the amount of seizures. Hodaie, Wennberg, Dostrovsky and Lozano’s (2002) research furthered Bertram, Mangan, Zhang, Scott and Williamson’s (2001) hypothesis. Through the use of deep-brain stimulation of the anterior thalamus in epileptic patients, they noted a statistically significant decrease in the patients’ seizure frequency. In their investigation they recognized that the nucleus of the anterior thalamus increased in metabolic activity during a seizure. In using high-frequency deep-brain stimulation of the anterior thalamus the increase of metabolic activity can be decreased. In calming this activity the frequency of seizures is significantly reduced (Hodaie, Wennberg, Dostrovsky and Lozano, 2002). Due to their study as well as many other similar investigations deep-brain stimulation of the anterior thalamus has become a potential therapy for the control of epilepsy.
However, some researchers have realized that there is no certainty that the deep-brain stimulation of the thalamus is the definite cause of the decrease in seizures. As it is uncertain whether it is the lesions of the thalamus that are created while inserting the electrodes that causes the decreases the rate of seizures or whether it is in fact the deep-brain stimulation. As researchers continue to investigate this question they remain confident that in one form or another it is the manipulation of the thalamus that has the considerable impact on the onset and treatment of seizures (Malshima, Ozaki, Okita, Yamago, Kakishita, Moriwaki & Roger, 2001).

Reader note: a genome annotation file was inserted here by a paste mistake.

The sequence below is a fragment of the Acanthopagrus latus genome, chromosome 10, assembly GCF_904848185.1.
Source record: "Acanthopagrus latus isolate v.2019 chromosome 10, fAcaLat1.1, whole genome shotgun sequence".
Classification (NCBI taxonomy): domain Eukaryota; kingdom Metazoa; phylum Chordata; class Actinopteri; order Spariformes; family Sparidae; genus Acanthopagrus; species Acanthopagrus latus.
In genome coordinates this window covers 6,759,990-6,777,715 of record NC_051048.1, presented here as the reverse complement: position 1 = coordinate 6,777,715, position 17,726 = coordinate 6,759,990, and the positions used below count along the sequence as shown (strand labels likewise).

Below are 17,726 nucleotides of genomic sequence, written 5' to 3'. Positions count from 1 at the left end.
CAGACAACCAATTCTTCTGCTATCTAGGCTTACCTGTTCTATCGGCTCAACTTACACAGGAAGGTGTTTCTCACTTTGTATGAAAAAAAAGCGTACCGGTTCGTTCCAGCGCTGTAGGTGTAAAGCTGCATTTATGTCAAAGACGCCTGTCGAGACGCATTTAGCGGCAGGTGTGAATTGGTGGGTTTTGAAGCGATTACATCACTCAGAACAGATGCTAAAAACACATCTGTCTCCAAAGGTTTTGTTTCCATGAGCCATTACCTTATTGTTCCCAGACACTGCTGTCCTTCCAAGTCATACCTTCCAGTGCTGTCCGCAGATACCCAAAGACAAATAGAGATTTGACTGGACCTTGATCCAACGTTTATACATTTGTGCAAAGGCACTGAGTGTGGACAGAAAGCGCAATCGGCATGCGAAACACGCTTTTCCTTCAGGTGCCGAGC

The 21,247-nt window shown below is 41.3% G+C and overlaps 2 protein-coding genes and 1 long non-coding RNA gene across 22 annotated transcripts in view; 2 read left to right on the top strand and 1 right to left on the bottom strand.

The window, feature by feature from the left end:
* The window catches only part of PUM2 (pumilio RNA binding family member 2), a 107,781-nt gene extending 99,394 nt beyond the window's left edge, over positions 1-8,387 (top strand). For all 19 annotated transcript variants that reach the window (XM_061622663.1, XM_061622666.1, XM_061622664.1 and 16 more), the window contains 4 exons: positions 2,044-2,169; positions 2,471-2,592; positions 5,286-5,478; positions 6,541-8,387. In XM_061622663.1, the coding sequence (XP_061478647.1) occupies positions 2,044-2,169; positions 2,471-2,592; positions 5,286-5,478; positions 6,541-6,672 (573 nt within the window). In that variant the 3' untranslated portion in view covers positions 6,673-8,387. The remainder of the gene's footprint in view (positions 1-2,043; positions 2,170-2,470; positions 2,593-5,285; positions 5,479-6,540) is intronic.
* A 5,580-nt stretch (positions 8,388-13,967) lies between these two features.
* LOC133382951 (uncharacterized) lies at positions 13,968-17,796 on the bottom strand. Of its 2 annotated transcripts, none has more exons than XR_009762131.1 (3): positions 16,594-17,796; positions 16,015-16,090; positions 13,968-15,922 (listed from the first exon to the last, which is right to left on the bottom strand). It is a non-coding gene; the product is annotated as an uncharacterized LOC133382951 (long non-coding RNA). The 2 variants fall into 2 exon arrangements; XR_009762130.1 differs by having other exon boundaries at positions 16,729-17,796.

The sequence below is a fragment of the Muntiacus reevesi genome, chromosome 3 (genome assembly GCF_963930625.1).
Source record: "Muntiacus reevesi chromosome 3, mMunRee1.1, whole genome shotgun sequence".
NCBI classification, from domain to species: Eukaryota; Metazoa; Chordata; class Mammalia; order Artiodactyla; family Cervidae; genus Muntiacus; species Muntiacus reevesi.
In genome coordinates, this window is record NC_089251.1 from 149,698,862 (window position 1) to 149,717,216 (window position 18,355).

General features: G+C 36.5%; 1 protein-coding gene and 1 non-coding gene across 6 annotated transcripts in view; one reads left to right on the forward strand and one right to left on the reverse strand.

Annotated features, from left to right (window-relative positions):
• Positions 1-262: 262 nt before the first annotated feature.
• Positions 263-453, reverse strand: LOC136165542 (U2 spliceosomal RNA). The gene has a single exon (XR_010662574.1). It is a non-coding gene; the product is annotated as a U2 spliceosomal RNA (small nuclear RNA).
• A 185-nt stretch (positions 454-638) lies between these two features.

In summary the exact purpose of the thalamus is an unsolved mystery however researchers are continually linking the thalamus to many new roles. Currently the thalamus plays an important part in many things such as perceiving things such as pain to even the onset and treatment of disorders such as epilepsy. As studies continue to take place additional involvements of the thalamus will be determined.
Bertran, H., Mangan, P., Zhang, D., Scott, C., Williamson, J. (2001). The midline thalamus: alterations and a potential role in the limbic epilepsy. Epilepsia, 42(8), 967. Retrieved February 22nd, 2004 from http://www.epnet.com
Beatty, J. (2001). Principles of neurosciences. Thousand Oaks, California: Sage.
Davis, K., Pope, G., Crawley, A. & Mikulis, D. (2002). Neural correlates of prickle sensation: a percept-related fMRI study. Nature neuroscience, 5(11), 1121-1123. Retrieved February 22nd, 2004 from http://www.epnet.com
Hodie, M., Wennberg, R., Dostovsky, J., & Lozano, A. (2002). Chronic anterior thalamus stimulation for intractable epilepsy. Epilepsia, 43(6), 603-608. Retrieved February 22nd, 2004 from http://www.epnet.com
Holden, C. (2003). What does ‘ouch!’ mean? Science now, 3(4), 2. Retrieved February 22nd, 2004 from http://www.epnet.com
Malshima, S., Ozaki, F., Okita, R., Yamago, H., Kakishita, K., Moriwaki, H., Roger, P. (2001). Transient crossed aphasia and persistent amnesia after thalamic haemorrhage. Brain Injury, 15(10), 927. February 22nd, 2004 from http://www.epnet.com
Santrock, J. & Mitterer, J. (2004). Psychology. Toronto, Ontario : McGraw-Hill Ryerson.